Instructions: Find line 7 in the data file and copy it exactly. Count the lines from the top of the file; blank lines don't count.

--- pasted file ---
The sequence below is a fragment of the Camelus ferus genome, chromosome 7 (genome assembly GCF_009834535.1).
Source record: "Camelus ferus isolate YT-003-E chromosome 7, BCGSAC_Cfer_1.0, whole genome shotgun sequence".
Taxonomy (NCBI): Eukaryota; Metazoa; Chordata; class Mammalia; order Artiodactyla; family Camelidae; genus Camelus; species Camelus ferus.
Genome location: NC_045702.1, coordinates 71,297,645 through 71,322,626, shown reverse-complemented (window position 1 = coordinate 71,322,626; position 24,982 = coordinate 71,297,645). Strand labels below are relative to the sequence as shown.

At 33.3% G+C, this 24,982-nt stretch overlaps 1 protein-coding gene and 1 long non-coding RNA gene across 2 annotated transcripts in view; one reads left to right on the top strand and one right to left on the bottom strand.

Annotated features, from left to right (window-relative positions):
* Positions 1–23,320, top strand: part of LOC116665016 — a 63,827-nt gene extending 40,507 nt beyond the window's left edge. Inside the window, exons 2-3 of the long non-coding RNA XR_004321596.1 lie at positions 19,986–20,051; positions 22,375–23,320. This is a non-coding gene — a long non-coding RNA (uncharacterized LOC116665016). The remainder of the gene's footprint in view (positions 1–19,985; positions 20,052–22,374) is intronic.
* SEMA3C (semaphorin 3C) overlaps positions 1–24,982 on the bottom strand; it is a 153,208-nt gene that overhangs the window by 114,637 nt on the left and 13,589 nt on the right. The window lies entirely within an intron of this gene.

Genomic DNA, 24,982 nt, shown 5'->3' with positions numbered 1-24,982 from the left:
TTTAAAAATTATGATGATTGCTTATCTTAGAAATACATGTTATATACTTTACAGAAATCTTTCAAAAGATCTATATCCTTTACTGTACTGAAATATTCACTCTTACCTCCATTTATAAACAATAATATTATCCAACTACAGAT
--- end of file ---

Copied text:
* Positions 1–23,320, top strand: part of LOC116665016 — a 63,827-nt gene extending 40,507 nt beyond the window's left edge. Inside the window, exons 2-3 of the long non-coding RNA XR_004321596.1 lie at positions 19,986–20,051; positions 22,375–23,320. This is a non-coding gene — a long non-coding RNA (uncharacterized LOC116665016). The remainder of the gene's footprint in view (positions 1–19,985; positions 20,052–22,374) is intronic.